With remarkable prescience Arthur C Clarke gave his character Dr. Heywood R. Floyd a Newspad in 2001: A Space Odyssey. It collected a constantly refreshing stream of all the world’s news. But he also noticed (with even more impressive prescience) that one could live entirely immersed in that stream of information and never exhaust it – or have time for anything else. 

A study I saw a few years back said the combined broadcast news output in the UK created four hours of rolling news for every hour of real time elapsed. Who is watching? I guess only the advertisers know.

Last night I watched a documentary on the comic and gameshow host Bob Monkhouse. Undoubtedly a funny man, but publicly too ‘slick’ and as a ‘stand-up’ a little cruel I felt. There was more to him than that though. He struck me as a rather brilliant polymath trapped in a sharp suit and perma-tan. He was a talented illustrator, wit and observational comic as well as a consummate professional. He didn’t strike me as very happy. 

It transpires Monkhouse was also an avid, perhaps manic, collector. He collected films. I’m sure 2001 was one. He collected so many that he was dragged through the courts for sharing them with the odd celebrity friend, causing allegations of fraud and copyright abuse. At one time he had the world’s 3rd largest collection of films in private hands. In the end the courts didn’t take his precious films from him, but substantially drove his collecting underground. Come the advent of the VCR his obsessive collecting found a new outlet in simultaneously taping multiple channels worth of TV. His collection is now a unique archive – a veritable Noah’s ark – of British TV from the 1970s and 80s before the advent of ubiquitous digital recording.

Back to Clarke. I myself live in a constant stream of news collected by RSS and delivered to my 3 connected devices – my own ‘Newspads’. On holiday in France this year, the lack of mobile coverage meant I was pulled unwillingly from the flow of news and forced to adapt to the stiller waters of the swimming pool and the lapping waves of the Mediterranean. I suffered withdrawal for several days before escaping my addiction.

Three thoughts strike me from this. First the prescience or ‘pre-the-science’ of Arthur C Clarke is remarkable. Second, that the hundreds of hours of Bob Monkhouse performing as a mid-market game show host, might, just be transcended by the thousands he collected, to become his more remembered legacy to human-kind. But that he enjoyed but a small fraction of the hours of either during his life. 

And finally, that I should take care to avoid the danger of the Newspad which Clarke predicted in the year of my birth: “Even if one read only the English versions, one could spend an entire lifetime doing nothing but absorbing the ever changing flow of information from the news satellites.” Surfing means just that, riding the crest of the information wave, not swimming or drowning in it.

Adjacent Possible

I read recently that all successful innovation expands into the ‘adjacent possible’. Whether it’s spines becoming feathers, swords becoming ploughshares or mobiles becoming smartphones, successful innovation depends on adapting technology to expand into an adjacent – and sometimes very different niche.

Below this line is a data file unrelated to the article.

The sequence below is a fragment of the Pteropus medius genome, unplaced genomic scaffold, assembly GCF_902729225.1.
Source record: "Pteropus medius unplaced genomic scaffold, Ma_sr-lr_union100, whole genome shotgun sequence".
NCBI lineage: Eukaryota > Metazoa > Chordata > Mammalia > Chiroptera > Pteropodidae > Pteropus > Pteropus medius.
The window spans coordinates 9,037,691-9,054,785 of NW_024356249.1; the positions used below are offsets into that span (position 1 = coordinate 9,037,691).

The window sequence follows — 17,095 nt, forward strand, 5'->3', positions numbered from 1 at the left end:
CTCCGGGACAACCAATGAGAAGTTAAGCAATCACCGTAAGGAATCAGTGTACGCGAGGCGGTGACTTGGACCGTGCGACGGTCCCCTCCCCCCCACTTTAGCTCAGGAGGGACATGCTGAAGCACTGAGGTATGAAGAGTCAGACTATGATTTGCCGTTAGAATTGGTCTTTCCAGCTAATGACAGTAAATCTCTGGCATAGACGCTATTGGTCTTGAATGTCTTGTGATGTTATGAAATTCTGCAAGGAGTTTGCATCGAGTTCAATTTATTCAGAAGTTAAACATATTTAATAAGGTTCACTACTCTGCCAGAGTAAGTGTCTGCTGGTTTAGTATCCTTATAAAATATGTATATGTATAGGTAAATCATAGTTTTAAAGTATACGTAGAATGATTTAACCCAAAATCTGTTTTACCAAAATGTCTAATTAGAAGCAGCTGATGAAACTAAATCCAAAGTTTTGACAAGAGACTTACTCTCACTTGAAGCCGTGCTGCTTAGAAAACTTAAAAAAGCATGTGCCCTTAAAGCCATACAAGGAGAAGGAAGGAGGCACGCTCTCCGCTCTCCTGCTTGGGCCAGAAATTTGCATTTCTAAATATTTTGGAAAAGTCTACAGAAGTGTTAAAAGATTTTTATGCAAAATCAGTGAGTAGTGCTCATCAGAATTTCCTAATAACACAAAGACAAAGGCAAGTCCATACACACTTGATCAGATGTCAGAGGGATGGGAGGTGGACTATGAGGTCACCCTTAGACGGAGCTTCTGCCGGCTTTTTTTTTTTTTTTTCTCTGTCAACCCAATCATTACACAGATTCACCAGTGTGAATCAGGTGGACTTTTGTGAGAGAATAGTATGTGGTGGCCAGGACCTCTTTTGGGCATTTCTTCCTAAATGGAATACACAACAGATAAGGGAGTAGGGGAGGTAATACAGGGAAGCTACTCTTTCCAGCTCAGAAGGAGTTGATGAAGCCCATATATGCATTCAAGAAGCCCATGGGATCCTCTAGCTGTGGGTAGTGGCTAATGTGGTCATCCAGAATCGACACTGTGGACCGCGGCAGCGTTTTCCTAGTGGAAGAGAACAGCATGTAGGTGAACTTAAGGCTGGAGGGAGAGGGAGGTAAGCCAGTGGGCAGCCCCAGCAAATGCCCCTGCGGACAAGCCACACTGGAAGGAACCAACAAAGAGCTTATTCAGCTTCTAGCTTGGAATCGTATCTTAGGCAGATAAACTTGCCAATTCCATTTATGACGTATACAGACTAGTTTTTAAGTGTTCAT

It’s also a useful metaphor for work and life. It’s a dangerous business trying to change everything all at once or trying to leap from one paradigm to a completely different one. I worked for two organisations which set out to change their whole market in the 1990s. In one we got it right, by applying an ‘adjacent’ idea from the restaurant business to mobile phones. The other had exactly the right strategy – cloud computing – just ten years too early. That organisation largely destroyed itself trying to create a new ‘non-adjacent’ future before people or the technology were ready.

Charles Babbage’s Victorian computer was way before it’s time. But despite its potential people stayed wedded to the steam age. A friend told me in ancient Alexandria an inventor allegedly created a tiny table top steam engine, but considered it a mere curiosity – who needs steam power when you have slave labour.

So what of the iPad? Steve Jobs famously failed with the Apple Newton: too big, too slow, too expensive, no market. I bought an iPad in September more out of a sense of duty than belief. I wasn’t sure I needed one, but discovered I more or less do. For me the most amazing ‘adjacent possible’ that lies latent in the iPad is the ability to span all ages. My pre-school son can use it happily and so can his grandmother. We bought my parents an iPad for Christmas and she is now sending email.

Seizing the ‘adjacent possible’ doesn’t necessarily mean incrementalism – there are huge advances to be made by looking at the opportunity next door or putting familiar ideas and capabilities in new configurations. I learnt some years after applying ‘set menus’ to mobile phones that there is a well established marketing creativity trick called ‘related worlds’; namely, looking for new product ideas and inspiration in other sectors. As I emailed back to my mum this morning, she has leapt from the computing stone age to the 21st century in one graceful bound. She’s surfing the web and connected for the first time in her life – thanks to the re-imagined and simplified interface of iPad.

‘Think different’ was Apple’s strapline in the 1990s. It’s good advice. Neither a big phone nor a small computer, iPad is less than either. But it is more than both combined in getting my mum online. Hats off to Steve Jobs – he’s not ‘man of the year’ for nothing.

As soon as iPad became adjacent Steve Jobs made it possible and created new adjacent possibilities for millions of people. I’m writing on one now.